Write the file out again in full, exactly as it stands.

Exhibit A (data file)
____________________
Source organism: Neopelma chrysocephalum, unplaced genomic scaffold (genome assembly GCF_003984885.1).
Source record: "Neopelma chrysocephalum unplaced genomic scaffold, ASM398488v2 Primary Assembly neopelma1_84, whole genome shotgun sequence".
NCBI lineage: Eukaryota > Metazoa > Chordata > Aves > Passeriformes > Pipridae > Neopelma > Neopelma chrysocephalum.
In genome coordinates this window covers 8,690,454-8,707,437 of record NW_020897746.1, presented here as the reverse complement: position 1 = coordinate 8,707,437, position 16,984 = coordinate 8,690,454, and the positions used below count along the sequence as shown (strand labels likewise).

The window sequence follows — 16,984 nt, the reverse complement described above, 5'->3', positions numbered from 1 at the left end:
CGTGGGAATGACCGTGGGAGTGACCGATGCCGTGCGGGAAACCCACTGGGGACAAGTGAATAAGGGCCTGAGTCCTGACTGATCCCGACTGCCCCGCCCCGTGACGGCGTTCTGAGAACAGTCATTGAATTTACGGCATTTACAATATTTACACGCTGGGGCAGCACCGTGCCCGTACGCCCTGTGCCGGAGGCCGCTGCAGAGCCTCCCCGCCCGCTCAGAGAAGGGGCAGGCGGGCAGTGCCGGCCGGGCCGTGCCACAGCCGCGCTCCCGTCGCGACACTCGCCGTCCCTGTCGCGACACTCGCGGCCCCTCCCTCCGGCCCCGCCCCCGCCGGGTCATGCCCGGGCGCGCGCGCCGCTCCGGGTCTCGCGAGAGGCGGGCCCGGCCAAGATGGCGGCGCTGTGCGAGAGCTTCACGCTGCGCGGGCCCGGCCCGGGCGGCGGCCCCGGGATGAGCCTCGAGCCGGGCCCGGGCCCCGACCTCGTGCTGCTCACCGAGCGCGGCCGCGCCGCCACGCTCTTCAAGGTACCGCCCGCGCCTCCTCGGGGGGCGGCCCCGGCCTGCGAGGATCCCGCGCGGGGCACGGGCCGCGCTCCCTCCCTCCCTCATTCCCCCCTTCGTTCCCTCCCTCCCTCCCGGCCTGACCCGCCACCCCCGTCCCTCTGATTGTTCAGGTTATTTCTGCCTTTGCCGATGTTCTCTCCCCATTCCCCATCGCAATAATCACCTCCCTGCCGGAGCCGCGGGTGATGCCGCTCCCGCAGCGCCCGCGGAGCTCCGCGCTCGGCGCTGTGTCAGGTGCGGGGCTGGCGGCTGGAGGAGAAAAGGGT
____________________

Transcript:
Source organism: Neopelma chrysocephalum, unplaced genomic scaffold (genome assembly GCF_003984885.1).
Source record: "Neopelma chrysocephalum unplaced genomic scaffold, ASM398488v2 Primary Assembly neopelma1_84, whole genome shotgun sequence".
NCBI lineage: Eukaryota > Metazoa > Chordata > Aves > Passeriformes > Pipridae > Neopelma > Neopelma chrysocephalum.
In genome coordinates this window covers 8,690,454-8,707,437 of record NW_020897746.1, presented here as the reverse complement: position 1 = coordinate 8,707,437, position 16,984 = coordinate 8,690,454, and the positions used below count along the sequence as shown (strand labels likewise).

The window sequence follows — 16,984 nt, the reverse complement described above, 5'->3', positions numbered from 1 at the left end:
CGTGGGAATGACCGTGGGAGTGACCGATGCCGTGCGGGAAACCCACTGGGGACAAGTGAATAAGGGCCTGAGTCCTGACTGATCCCGACTGCCCCGCCCCGTGACGGCGTTCTGAGAACAGTCATTGAATTTACGGCATTTACAATATTTACACGCTGGGGCAGCACCGTGCCCGTACGCCCTGTGCCGGAGGCCGCTGCAGAGCCTCCCCGCCCGCTCAGAGAAGGGGCAGGCGGGCAGTGCCGGCCGGGCCGTGCCACAGCCGCGCTCCCGTCGCGACACTCGCCGTCCCTGTCGCGACACTCGCGGCCCCTCCCTCCGGCCCCGCCCCCGCCGGGTCATGCCCGGGCGCGCGCGCCGCTCCGGGTCTCGCGAGAGGCGGGCCCGGCCAAGATGGCGGCGCTGTGCGAGAGCTTCACGCTGCGCGGGCCCGGCCCGGGCGGCGGCCCCGGGATGAGCCTCGAGCCGGGCCCGGGCCCCGACCTCGTGCTGCTCACCGAGCGCGGCCGCGCCGCCACGCTCTTCAAGGTACCGCCCGCGCCTCCTCGGGGGGCGGCCCCGGCCTGCGAGGATCCCGCGCGGGGCACGGGCCGCGCTCCCTCCCTCCCTCATTCCCCCCTTCGTTCCCTCCCTCCCTCCCGGCCTGACCCGCCACCCCCGTCCCTCTGATTGTTCAGGTTATTTCTGCCTTTGCCGATGTTCTCTCCCCATTCCCCATCGCAATAATCACCTCCCTGCCGGAGCCGCGGGTGATGCCGCTCCCGCAGCGCCCGCGGAGCTCCGCGCTCGGCGCTGTGTCAGGTGCGGGGCTGGCGGCTGGAGGAGAAAAGGGT